The first book in the epic Masters of Rome series. Rome. 110BC. A city which is home to Gaius Marius, prosperous but lowborn, a proud and disciplined soldier emboldened by his shrewdness and self-made wealth. It is also home to Lucius Cornelius Sulla, a handsome young aristocrat corrupted by powerty, a shameless pleasure seeker. Two men of ...Read MoreThe first book in the epic Masters of Rome series. Rome. 110BC. A city which is home to Gaius Marius, prosperous but lowborn, a proud and disciplined soldier emboldened by his shrewdness and self-made wealth. It is also home to Lucius Cornelius Sulla, a handsome young aristocrat corrupted by powerty, a shameless pleasure seeker. Two men of extraordinary vision, men of ruthless ambition, both blessed and cursed by the special favour of Fortune. men fated to lay the foundations of the most awesome empire ever known, and to play out a mighty struggle for power and glory - for Marius and Sulla share a formidable ambition: to become First Man in Rome.Read Less
This first book in Ms. McCullough's series covers a part of Roman history that I was completely unfamiliar with. It is extremely interesting. I like that she has a glossary of terms and pronunciation.
Jun 18, 2010
Illuminating account of Rome in the first century B.C. Not simply a historical novel, but an epic, replete with excellent maps and glossary. Entertaining and informative and based upon solid research.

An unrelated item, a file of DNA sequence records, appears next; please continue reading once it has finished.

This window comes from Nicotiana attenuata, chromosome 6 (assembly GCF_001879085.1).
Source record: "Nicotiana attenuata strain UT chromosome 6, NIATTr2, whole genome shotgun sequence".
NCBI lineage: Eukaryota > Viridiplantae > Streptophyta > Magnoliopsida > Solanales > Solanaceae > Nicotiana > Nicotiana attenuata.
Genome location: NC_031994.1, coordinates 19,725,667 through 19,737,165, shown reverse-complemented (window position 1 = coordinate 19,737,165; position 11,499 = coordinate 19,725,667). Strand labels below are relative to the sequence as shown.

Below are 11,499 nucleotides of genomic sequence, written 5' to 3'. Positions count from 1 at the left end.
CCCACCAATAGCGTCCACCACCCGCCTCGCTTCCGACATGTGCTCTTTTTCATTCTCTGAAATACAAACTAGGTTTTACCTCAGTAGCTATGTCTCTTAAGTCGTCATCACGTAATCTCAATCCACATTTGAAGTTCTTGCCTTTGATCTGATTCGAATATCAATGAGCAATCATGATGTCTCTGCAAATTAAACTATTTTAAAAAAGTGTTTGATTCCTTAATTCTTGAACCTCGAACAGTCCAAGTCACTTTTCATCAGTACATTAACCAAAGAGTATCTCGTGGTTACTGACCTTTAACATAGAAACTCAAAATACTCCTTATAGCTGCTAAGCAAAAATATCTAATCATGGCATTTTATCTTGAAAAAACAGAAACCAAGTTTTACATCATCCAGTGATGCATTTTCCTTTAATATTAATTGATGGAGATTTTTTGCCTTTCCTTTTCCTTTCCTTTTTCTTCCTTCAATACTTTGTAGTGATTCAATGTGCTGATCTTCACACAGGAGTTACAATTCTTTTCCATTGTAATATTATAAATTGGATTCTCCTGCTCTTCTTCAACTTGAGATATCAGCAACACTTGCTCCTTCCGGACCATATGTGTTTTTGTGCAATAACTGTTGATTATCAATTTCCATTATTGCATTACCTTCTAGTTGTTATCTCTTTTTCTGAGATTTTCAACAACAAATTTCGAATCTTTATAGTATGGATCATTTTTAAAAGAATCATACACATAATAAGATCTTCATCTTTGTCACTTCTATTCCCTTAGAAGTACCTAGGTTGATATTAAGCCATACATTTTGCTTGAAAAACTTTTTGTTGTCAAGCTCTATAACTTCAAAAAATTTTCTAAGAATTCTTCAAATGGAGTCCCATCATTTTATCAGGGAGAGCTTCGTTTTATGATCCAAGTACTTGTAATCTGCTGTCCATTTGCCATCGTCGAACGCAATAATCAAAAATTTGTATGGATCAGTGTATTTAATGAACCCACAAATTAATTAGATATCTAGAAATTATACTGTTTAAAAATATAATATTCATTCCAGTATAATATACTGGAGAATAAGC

Jul 17, 2008
The author has an incredible grasp of this period in history. The research is superb; ;the reader is living with the characters. The entire series is wonderful. I bought the first few books in the series when it first came out, at new book prices, but there was a year or more between publication of each book and it was hard to put the books in context. I loaned the First Man in Rome out so many times, it became quite worn and I had never completed the series. With Alibris I was able to afford to replace that book and all the books in the series I didn't own. So now I am going to enjoy reading the entire series from beginning to end. Joy.
Apr 20, 2008
A Blockbuster for the Roman World
This book will be a joy for any fan of historical-based fiction. It's full development of characters and events easily rivals that of George McDonald Fraser (the "Flashman" series) and Patrick O'Brian (the Aubrey/Maturin novels). Nearly impossible to set aside, I bought the entire 7-book series before finishing "The First Man in Rome". Five Stars. Former Naval Person Kansas City April 2008
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